Ting-Shun Wang and Tsen-Fang Tsai*
Department of Dermatology, National Taiwan University Hospital, No. 7, Chun-Shan South Road, Taipei 100, Taiwan. *E-mail: email@example.com
Accepted Feb 21, 2013; Epub ahead of print Apr 29, 2013.
There is good evidence for the comorbidity of psoriasis and bullous pemphigoid (BP) since its first description in 1929 (1, 2). The onset of BP on top of psoriasis usually occurs after the administration of anthralin, coal tar, salicylic acid or phototherapy (3). Treatment of BP in psoriasis frequently poses a therapeutic dilemma, because the treatment of choice for BP is systemic corticosteroid, which is relatively contraindicated in psoriasis. We report here a patient with BP and psoriasis who achieved long-term remission of BP after 2 injections of rituximab, an anti-CD20 monoclonal antibody.
An 83-year-old man presented with chronic plaque-type psoriasis, which had been well-controlled with topical treatment and ultraviolet B (UVB) phototherapy for over 10 years. He weighed 105 kg and could ambulate with assistance. In January 2005, some itching vesicles and urticarial plaques developed on his trunk and lower limbs over a period of 2 months. Skin biopsy revealed papillary dermal oedema with some perivascular infiltration of eosinophils. In addition, direct immunofluorescence revealed linear IgG and C3 deposition along the basement membrane (Fig. 1). Indirect immunofluorescence detected anti-basement membrane antibody at a titre of 1:20. A diagnosis of BP was then established. Initially, topical clobetasol propionate ointment and oral prednisolone (40 mg/day) were administered. The dosage of prednisolone was gradually tapered and eventually discontinued one year later. No new lesions were noted in the following 2 years. Methotrexate, 5 mg/week, was added from 2007 as a maintenance dose for psoriasis. In August 2008, the patient had another flare-up of BP, with numerous intense pruritic vesiculobullous eruptions on the extremities (Fig. 2). Due to the pre-existing skin atrophy and osteoporosis from his previous prednisolone use, he received 2 doses of rituximab 500 mg therapy weekly, together with a short course of oral prednisolone (20 mg daily for 2 weeks, then 30 mg every other day for another 2 weeks). Concomitant methotrexate 7.5 mg weekly was given in the first 3 months and the dosage was then tapered to 5 mg weekly. No further vesicles occurred after 6 weeks, and the patient has remained free of BP for more than one year to date. No adverse events were experienced during rituximab treatment.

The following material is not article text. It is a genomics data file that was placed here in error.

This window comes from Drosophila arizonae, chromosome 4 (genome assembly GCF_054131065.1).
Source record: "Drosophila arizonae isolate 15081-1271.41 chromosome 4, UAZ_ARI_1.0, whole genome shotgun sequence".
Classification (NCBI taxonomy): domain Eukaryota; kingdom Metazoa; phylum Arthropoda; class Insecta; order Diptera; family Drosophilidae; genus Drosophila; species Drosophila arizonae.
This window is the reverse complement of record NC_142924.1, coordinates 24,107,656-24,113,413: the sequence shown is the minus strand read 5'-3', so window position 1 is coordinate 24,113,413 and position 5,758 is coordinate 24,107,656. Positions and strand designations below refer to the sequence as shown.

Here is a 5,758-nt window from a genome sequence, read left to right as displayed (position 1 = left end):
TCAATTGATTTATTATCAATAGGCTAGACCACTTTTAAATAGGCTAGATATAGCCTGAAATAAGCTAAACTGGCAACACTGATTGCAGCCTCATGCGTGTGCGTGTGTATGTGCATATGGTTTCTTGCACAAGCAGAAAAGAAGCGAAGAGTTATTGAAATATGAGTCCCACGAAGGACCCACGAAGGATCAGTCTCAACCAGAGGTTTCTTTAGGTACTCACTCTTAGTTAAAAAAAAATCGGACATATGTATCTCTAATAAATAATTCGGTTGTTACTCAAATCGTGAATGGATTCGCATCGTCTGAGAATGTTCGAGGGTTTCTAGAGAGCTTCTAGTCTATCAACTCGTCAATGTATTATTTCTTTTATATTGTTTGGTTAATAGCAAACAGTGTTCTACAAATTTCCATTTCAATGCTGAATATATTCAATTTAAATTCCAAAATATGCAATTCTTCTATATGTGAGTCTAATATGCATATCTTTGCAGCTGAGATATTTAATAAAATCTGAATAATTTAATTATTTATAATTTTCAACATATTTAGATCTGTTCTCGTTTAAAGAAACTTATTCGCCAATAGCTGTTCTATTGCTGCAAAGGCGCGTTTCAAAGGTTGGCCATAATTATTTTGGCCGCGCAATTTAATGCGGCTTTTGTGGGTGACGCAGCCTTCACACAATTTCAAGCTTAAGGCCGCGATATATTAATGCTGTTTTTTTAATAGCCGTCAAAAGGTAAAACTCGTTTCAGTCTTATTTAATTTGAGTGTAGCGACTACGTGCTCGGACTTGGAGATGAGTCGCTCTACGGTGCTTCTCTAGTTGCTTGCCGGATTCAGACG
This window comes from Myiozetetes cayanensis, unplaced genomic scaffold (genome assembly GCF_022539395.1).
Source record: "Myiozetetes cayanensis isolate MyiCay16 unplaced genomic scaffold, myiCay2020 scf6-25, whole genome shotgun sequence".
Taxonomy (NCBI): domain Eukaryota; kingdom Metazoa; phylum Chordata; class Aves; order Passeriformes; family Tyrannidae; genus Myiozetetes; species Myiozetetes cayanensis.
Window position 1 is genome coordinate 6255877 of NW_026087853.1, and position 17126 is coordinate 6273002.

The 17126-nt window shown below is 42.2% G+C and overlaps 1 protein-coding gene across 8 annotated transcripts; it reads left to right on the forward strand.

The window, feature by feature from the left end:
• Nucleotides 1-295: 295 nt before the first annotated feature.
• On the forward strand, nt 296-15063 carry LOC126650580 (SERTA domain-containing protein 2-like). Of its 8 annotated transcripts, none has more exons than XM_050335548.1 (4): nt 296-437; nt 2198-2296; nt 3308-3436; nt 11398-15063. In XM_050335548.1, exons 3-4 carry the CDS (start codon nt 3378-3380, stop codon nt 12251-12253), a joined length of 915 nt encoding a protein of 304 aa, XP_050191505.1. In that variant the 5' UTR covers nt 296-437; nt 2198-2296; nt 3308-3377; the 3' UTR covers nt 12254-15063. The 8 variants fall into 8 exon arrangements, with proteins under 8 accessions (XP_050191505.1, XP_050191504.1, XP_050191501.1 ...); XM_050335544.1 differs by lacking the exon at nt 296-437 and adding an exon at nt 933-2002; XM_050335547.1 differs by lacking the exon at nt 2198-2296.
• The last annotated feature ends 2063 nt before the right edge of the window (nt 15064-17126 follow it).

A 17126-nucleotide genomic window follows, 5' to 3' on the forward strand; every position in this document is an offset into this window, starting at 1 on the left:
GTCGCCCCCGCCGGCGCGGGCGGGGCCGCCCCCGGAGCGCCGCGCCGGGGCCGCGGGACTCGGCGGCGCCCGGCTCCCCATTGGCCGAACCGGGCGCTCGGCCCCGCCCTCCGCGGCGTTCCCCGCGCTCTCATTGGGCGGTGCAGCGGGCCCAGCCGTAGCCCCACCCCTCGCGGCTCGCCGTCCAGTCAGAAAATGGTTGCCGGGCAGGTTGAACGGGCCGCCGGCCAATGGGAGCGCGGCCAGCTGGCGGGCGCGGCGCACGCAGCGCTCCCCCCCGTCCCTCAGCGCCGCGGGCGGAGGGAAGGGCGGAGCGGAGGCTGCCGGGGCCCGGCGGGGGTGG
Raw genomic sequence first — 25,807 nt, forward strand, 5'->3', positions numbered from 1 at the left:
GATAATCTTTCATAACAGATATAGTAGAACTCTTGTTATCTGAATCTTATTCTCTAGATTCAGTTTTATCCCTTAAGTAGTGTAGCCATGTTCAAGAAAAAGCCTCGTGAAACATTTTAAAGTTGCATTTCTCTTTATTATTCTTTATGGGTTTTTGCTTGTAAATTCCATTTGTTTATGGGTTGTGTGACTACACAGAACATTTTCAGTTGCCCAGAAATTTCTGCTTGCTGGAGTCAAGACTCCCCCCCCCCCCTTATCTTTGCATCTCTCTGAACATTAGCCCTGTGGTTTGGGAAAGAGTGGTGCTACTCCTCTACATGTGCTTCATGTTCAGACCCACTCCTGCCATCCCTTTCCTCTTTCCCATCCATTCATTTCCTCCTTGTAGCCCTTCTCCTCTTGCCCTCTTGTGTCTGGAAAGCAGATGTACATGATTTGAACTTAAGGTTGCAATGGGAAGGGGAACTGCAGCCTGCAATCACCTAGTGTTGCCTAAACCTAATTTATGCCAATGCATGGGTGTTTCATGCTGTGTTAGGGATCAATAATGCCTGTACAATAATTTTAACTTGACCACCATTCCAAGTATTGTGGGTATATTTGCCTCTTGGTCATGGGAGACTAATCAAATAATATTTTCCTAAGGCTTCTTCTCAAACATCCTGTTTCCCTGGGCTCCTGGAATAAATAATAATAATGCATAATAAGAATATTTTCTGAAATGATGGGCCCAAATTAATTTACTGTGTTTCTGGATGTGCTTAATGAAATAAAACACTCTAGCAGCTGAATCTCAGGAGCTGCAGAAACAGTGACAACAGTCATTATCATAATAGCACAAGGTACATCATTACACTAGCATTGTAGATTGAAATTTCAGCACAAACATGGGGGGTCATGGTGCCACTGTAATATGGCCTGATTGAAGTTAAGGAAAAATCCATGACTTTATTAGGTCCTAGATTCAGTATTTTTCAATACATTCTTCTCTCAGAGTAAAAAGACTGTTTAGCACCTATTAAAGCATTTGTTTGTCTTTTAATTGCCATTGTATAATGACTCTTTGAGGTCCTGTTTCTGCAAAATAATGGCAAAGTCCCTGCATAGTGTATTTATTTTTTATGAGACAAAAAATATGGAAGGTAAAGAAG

Fig. 1. (a) Linear IgG, and (b) C3 deposition along the basement membrane (a: × 100 and b: × 40).
Fig. 2. Clear-fluid-containing, 1–1.5-cm, vesicles and well-defined erythematous scaly papules and plaques on the chest.
Chronic disruption of the basement membrane layer in psoriasis may result in altered antigenicity and the subsequent production of autoantibodies (4). BP with psoriasis is typically associated with autoantibodies against type XVII collagen (Col17) (5). In addition, a novel 200-kDa protein (p-200) has been detected as another antigen for a subset of autoimmune subepidermal blistering diseases, which is often associated with psoriasis (6).